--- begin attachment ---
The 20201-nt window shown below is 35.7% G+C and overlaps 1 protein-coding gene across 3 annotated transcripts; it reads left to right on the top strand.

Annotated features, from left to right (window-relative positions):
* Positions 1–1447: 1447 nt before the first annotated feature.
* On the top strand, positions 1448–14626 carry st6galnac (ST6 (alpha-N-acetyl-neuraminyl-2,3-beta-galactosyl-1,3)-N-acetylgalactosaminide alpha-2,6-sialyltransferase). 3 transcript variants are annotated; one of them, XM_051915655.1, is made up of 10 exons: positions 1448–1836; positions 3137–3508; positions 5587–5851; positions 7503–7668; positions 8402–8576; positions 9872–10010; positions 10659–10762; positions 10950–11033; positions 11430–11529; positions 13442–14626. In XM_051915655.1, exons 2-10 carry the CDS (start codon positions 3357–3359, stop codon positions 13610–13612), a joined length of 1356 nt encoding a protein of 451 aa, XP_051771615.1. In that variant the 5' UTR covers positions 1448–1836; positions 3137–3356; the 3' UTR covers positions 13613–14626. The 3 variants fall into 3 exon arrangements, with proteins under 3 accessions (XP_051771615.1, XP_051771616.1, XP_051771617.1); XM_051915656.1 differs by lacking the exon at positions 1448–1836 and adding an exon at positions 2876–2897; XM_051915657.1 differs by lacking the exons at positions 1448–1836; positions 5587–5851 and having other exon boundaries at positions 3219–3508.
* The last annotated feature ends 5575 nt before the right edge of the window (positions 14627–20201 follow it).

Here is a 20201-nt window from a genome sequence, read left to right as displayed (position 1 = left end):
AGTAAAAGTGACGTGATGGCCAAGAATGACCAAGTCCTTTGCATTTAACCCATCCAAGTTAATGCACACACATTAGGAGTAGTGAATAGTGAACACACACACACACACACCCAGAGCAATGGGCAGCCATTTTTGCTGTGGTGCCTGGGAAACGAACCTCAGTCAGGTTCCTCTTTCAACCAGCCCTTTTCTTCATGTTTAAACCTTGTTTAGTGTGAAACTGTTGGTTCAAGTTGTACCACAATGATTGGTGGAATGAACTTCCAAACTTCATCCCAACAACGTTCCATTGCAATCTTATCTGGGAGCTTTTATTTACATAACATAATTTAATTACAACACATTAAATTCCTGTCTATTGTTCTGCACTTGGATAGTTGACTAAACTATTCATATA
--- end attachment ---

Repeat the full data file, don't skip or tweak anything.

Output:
The 20201-nt window shown below is 35.7% G+C and overlaps 1 protein-coding gene across 3 annotated transcripts; it reads left to right on the top strand.

Annotated features, from left to right (window-relative positions):
* Positions 1–1447: 1447 nt before the first annotated feature.
* On the top strand, positions 1448–14626 carry st6galnac (ST6 (alpha-N-acetyl-neuraminyl-2,3-beta-galactosyl-1,3)-N-acetylgalactosaminide alpha-2,6-sialyltransferase). 3 transcript variants are annotated; one of them, XM_051915655.1, is made up of 10 exons: positions 1448–1836; positions 3137–3508; positions 5587–5851; positions 7503–7668; positions 8402–8576; positions 9872–10010; positions 10659–10762; positions 10950–11033; positions 11430–11529; positions 13442–14626. In XM_051915655.1, exons 2-10 carry the CDS (start codon positions 3357–3359, stop codon positions 13610–13612), a joined length of 1356 nt encoding a protein of 451 aa, XP_051771615.1. In that variant the 5' UTR covers positions 1448–1836; positions 3137–3356; the 3' UTR covers positions 13613–14626. The 3 variants fall into 3 exon arrangements, with proteins under 3 accessions (XP_051771615.1, XP_051771616.1, XP_051771617.1); XM_051915656.1 differs by lacking the exon at positions 1448–1836 and adding an exon at positions 2876–2897; XM_051915657.1 differs by lacking the exons at positions 1448–1836; positions 5587–5851 and having other exon boundaries at positions 3219–3508.
* The last annotated feature ends 5575 nt before the right edge of the window (positions 14627–20201 follow it).

Here is a 20201-nt window from a genome sequence, read left to right as displayed (position 1 = left end):
AGTAAAAGTGACGTGATGGCCAAGAATGACCAAGTCCTTTGCATTTAACCCATCCAAGTTAATGCACACACATTAGGAGTAGTGAATAGTGAACACACACACACACACACCCAGAGCAATGGGCAGCCATTTTTGCTGTGGTGCCTGGGAAACGAACCTCAGTCAGGTTCCTCTTTCAACCAGCCCTTTTCTTCATGTTTAAACCTTGTTTAGTGTGAAACTGTTGGTTCAAGTTGTACCACAATGATTGGTGGAATGAACTTCCAAACTTCATCCCAACAACGTTCCATTGCAATCTTATCTGGGAGCTTTTATTTACATAACATAATTTAATTACAACACATTAAATTCCTGTCTATTGTTCTGCACTTGGATAGTTGACTAAACTATTCATATA